The Claremont Independent confirms today that the American academy remains as benighted as ever:
A prominent conservative political pundit was uninvited from speaking at Scripps College, in a program designed to promote conservative views on campus, because of his conservative views.
Nationally syndicated columnist George Will was slated to speak at the ninth annual Elizabeth Hubert Malott Public Affairs Program, the mission of which is to bring speakers to campus whose political views differ from the majority of students at the all-women’s college, but had his invitation rescinded after he wrote a column about sexual assault on college campuses.
Quite how this can be reconciled with Scripps’s rhetoric is unclear. The college’s website describes the “Elizabeth Hubert Malott Public Affairs Program” — from which the initial overtures came — as having been established to bring irregular speakers to campus. Why? Because, administrators argue, being exposed to “a range of opinions about the world — especially opinions with which we may not agree, or think we do not agree — leads to a better educational experience.” This sounds nice, certainly. But it is clear that Scripps doesn’t mean a bloody word of it. By disinviting Will, the program’s custodians have telegraphed their true assumptions: namely, that students will gain a “better educational experience” if they are subjected to only those other “opinions about the world” that can be squared with the existing curriculum. This being a matter of private choice and not public law, Scripps’s faculty can of course do as it wishes. But it would be nice if, for once, those who made the call realized what they were doing. Philosophically, if not legally, this decision lumps the college in with those who propose that they believe in free expression but that there are some expressions that are too hurtful or mean or bigoted to be indulged. Just as there is no point whatsoever in a nation’s having laws that protect the right of free speech if they do not also apply to the eccentric and to the disliked, there really is no virtue in a college’s offering a horizon-broadening public-affairs program that is restricted by the very same pieties that its architects are seeking to escape. Presumably, the powers-that-be at the college established the Malott initiative because they were concerned that their charges were being exposed to a narrow bracket of opinions and that they would, in consequence, emerge from the university with a stunted and incomplete worldview. What, pray, can be the purpose of this remedy if it hews to the same norms it was established to shatter?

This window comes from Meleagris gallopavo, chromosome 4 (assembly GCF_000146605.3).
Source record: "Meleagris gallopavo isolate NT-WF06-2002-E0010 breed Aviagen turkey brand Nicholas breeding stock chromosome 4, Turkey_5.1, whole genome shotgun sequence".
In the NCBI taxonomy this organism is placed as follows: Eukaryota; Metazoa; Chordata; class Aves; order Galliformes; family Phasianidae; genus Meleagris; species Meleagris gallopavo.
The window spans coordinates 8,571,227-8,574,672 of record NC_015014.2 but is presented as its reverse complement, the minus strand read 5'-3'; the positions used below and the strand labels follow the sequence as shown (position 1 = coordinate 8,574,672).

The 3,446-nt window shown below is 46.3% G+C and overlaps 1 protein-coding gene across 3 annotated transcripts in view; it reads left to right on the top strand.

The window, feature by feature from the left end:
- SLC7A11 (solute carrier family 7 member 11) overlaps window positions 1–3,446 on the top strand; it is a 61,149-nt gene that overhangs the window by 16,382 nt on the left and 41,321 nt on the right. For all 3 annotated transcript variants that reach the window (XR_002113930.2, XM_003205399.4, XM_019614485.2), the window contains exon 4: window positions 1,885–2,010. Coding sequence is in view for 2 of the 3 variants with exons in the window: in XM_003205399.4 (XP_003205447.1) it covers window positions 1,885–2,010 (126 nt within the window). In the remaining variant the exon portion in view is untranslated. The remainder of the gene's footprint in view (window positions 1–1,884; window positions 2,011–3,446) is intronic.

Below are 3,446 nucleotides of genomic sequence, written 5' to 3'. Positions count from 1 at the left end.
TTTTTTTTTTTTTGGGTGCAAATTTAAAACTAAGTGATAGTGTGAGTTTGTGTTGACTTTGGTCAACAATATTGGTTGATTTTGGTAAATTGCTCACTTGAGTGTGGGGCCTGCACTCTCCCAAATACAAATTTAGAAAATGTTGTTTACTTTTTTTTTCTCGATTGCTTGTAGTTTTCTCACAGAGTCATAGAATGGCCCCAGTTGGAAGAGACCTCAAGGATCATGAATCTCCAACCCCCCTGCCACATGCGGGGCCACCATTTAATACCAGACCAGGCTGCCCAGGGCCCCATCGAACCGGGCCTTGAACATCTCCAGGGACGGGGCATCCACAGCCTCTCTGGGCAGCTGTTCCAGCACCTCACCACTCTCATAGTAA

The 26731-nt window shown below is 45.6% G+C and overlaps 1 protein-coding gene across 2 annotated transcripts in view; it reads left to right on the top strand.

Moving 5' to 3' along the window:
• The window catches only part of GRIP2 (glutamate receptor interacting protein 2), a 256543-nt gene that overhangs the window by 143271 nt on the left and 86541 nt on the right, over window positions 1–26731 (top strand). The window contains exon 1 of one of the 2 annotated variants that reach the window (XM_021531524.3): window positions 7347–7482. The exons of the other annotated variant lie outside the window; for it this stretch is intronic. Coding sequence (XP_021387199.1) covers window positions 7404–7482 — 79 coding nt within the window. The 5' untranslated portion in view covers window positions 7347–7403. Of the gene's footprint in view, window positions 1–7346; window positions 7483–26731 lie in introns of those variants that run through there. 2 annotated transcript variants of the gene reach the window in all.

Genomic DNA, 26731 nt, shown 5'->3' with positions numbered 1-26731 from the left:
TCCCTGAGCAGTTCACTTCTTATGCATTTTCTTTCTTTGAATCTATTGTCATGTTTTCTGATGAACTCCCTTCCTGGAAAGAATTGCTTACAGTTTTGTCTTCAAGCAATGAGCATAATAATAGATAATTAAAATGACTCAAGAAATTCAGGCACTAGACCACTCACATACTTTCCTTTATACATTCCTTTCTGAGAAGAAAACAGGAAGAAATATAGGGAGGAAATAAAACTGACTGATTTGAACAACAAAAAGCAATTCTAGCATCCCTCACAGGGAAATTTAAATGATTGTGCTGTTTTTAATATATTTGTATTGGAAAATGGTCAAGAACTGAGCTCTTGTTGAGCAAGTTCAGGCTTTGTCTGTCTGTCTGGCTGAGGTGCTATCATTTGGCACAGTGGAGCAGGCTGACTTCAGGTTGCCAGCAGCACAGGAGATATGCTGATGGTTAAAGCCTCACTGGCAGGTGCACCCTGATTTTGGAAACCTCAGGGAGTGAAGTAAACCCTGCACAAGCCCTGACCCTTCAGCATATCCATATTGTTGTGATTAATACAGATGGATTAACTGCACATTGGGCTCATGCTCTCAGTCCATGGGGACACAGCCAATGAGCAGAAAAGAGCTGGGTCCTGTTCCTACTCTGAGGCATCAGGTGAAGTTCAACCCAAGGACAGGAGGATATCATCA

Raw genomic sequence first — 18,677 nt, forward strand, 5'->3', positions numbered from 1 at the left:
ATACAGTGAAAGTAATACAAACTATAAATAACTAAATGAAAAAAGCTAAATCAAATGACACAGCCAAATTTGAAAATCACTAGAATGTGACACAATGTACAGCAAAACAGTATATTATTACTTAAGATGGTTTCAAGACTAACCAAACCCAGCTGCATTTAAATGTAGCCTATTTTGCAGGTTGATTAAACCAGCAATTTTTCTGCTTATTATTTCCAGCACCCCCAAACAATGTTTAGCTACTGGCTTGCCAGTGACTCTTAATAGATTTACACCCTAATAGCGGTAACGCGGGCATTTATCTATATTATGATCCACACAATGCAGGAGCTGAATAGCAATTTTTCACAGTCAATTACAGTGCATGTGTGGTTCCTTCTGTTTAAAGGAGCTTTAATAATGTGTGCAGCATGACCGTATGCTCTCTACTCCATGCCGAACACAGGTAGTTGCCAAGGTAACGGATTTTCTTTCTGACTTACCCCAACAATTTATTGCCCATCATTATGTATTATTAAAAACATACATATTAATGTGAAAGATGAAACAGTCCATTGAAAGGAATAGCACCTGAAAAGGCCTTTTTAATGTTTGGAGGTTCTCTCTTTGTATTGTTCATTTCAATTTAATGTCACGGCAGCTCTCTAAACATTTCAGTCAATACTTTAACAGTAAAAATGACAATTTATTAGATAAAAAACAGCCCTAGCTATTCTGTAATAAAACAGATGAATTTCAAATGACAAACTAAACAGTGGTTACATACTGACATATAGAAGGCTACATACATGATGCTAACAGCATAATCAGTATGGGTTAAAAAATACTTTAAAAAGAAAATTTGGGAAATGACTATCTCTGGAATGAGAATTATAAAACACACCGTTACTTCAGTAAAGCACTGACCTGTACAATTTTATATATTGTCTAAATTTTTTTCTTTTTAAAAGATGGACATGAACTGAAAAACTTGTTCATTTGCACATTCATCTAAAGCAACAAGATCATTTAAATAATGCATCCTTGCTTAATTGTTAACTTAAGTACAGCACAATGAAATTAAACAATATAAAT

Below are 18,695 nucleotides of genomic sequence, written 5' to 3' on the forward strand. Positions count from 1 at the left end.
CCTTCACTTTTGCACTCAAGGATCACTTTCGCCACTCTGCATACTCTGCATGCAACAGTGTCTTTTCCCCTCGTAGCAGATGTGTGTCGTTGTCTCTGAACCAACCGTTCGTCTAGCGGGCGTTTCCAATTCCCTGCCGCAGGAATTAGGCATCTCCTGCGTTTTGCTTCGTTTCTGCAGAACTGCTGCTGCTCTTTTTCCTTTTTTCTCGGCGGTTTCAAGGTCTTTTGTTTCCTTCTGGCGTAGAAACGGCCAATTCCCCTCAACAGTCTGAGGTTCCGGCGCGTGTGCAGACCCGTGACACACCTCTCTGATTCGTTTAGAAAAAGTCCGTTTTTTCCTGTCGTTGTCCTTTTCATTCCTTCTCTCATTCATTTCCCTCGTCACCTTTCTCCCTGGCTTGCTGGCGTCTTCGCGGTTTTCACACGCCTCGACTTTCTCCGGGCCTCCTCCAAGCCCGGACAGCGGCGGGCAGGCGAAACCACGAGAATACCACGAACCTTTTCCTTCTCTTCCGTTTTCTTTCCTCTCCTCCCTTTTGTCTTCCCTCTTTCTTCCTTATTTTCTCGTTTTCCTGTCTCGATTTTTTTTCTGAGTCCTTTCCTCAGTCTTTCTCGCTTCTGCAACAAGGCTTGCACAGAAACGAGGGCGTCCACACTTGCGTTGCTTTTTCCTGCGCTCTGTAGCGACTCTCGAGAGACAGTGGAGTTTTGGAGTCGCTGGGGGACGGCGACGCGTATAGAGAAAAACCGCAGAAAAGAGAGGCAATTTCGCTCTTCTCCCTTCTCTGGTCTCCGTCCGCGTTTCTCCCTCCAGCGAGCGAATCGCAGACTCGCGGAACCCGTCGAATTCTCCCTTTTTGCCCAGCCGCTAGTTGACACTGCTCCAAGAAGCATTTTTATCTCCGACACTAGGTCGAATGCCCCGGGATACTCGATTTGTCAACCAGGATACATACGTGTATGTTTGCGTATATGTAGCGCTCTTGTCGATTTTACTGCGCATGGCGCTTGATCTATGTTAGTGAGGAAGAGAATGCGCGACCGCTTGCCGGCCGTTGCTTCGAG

As it happens, I suspect that the decision-makers at Scripps would be sincerely astounded to learn how fanatical they appear from the outside, for their disinvitation is likely to be less the product of intellectual insecurity and more the end result of a genuine divergence between Left and Right. As a rule, conservatives believe that the matter of free expression is extremely simple: First, you let everybody speak on equal terms, whatever they choose to say; then, you permit anybody so moved to respond; and then, possessed of a decent respect for the opinions of mankind, you let the chips fall where they may, all the while accepting that life isn’t fair and that man is fallen. The academic and cultural Left, by contrast, seems increasingly to maintain that the question of speech is a convoluted and sticky one, and that the Right’s seemingly straightforward appeals to diversity of thought and free expression are hopelessly complicated in reality by Foucauldian power dynamics, by the existence of qualitatively different types of speech (“hate” speech, “propaganda,” “corporate speech,” voices that “must be heard,” etc.), and by the disquieting potential for listeners to be in some way damaged or set off (or “triggered”) by the experience. One really cannot overstate the incompatibility of these positions. For modern conservatives, an absolute defense of free expression is a cut and dried principle — the hallmark of civilization and human liberty. But for many modern progressives — especially those in academia — unfettered speech represents just one item within a busy hierarchy of competing values; an important idea, certainly, but not an unalienable one. This, I think, explains a great deal. If you believe — as many of his critics suggested at the time — that George Will did not merely write a criticism of the alleged campus rape epidemic but that, in some way, he actually did “violence” to women, it seems clear that you wouldn’t want him on campus.
Impressed by the passion with which such people sell such wares, I have come to believe that they are sincere in their convictions. And yet, while a virtue in and of itself, one’s sincerity does not excuse one’s other sins. For all the elaborate apologias and tortuous self-justifications, the enemies of open expression are in practice singing the same song now as they ever were: “Shut up, shut up, shut up, shut up, we don’t want you here!” That, of course, is their right, but it is not a right that can be exercised without cost. To deprive a speaker of his chance to speak is, by definition, to deprive his listeners of a chance to listen — no small crime in a school purporting to teach “liberal arts.” Today, we roll our eyes at the peculiar uniformity of the American college campus. Tomorrow, though, we should laugh, for the losers here are not George Will and the nation’s many conservatives, but instead the students of Scripps, who, thanks to the prim and delicate scolds who run their grubby, insipid little establishment, will remain cosseted in their bubble for yet another day.
— Charles C. W. Cooke is a staff writer at National Review.